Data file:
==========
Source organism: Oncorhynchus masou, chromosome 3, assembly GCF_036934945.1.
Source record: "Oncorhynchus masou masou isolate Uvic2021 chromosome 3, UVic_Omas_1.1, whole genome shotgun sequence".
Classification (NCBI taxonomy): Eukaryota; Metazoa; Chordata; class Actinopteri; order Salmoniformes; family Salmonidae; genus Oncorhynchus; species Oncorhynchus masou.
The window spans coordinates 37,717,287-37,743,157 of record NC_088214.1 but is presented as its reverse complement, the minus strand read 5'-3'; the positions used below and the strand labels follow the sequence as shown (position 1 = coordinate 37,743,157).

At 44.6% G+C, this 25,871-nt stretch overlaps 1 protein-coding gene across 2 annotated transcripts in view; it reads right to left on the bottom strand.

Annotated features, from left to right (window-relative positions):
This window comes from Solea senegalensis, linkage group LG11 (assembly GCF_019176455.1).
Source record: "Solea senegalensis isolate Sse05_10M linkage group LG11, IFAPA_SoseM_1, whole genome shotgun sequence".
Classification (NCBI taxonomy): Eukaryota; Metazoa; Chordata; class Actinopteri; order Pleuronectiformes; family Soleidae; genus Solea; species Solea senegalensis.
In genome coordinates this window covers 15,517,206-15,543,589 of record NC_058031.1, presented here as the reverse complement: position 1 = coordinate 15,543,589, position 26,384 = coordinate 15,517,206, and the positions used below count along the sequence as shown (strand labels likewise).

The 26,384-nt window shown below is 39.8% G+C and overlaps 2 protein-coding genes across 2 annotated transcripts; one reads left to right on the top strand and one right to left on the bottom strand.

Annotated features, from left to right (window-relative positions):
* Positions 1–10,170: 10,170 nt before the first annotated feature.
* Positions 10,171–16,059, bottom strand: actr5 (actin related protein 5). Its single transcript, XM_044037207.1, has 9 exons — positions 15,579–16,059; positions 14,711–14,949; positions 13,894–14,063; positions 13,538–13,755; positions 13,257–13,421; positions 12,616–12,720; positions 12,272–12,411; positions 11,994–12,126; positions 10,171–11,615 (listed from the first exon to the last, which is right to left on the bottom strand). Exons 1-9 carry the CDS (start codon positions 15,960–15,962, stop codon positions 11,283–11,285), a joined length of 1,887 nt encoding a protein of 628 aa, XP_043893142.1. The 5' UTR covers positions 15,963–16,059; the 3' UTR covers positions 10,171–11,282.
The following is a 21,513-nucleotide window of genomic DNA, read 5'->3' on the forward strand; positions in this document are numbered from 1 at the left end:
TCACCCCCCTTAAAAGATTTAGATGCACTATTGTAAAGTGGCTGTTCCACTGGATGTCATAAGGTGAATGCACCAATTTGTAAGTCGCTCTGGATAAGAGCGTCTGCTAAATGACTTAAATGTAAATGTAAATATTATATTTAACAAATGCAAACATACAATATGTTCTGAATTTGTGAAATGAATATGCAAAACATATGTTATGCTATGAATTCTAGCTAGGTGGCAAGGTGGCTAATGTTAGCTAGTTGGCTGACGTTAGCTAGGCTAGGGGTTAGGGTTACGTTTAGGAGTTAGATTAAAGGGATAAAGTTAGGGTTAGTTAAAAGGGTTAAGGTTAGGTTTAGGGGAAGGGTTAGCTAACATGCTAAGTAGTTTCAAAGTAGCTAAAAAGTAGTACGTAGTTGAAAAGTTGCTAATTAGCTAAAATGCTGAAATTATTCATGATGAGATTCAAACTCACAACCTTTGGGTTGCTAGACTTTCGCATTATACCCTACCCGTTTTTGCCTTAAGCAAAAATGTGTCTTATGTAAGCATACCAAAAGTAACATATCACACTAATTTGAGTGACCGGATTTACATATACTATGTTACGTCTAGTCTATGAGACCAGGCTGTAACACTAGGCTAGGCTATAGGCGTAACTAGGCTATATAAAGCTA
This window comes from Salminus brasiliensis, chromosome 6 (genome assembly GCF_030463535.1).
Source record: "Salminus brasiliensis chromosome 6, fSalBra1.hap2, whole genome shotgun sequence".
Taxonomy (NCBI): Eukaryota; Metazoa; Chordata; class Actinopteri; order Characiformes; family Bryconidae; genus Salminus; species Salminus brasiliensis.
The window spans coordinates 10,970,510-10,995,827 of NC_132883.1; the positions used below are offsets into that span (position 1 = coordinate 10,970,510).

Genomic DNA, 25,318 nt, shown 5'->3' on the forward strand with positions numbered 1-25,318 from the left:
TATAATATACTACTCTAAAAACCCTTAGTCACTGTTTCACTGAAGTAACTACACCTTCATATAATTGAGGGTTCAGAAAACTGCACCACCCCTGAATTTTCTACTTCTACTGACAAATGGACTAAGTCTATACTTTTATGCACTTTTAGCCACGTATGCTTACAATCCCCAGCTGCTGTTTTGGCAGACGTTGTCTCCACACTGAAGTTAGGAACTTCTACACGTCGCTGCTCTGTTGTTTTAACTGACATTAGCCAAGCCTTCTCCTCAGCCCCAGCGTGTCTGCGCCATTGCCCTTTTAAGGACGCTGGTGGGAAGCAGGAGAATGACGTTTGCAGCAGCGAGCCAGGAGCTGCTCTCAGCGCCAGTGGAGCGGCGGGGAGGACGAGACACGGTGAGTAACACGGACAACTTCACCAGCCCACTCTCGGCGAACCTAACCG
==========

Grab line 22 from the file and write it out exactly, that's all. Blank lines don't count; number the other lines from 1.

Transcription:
TATAATATACTACTCTAAAAACCCTTAGTCACTGTTTCACTGAAGTAACTACACCTTCATATAATTGAGGGTTCAGAAAACTGCACCACCCCTGAATTTTCTACTTCTACTGACAAATGGACTAAGTCTATACTTTTATGCACTTTTAGCCACGTATGCTTACAATCCCCAGCTGCTGTTTTGGCAGACGTTGTCTCCACACTGAAGTTAGGAACTTCTACACGTCGCTGCTCTGTTGTTTTAACTGACATTAGCCAAGCCTTCTCCTCAGCCCCAGCGTGTCTGCGCCATTGCCCTTTTAAGGACGCTGGTGGGAAGCAGGAGAATGACGTTTGCAGCAGCGAGCCAGGAGCTGCTCTCAGCGCCAGTGGAGCGGCGGGGAGGACGAGACACGGTGAGTAACACGGACAACTTCACCAGCCCACTCTCGGCGAACCTAACCG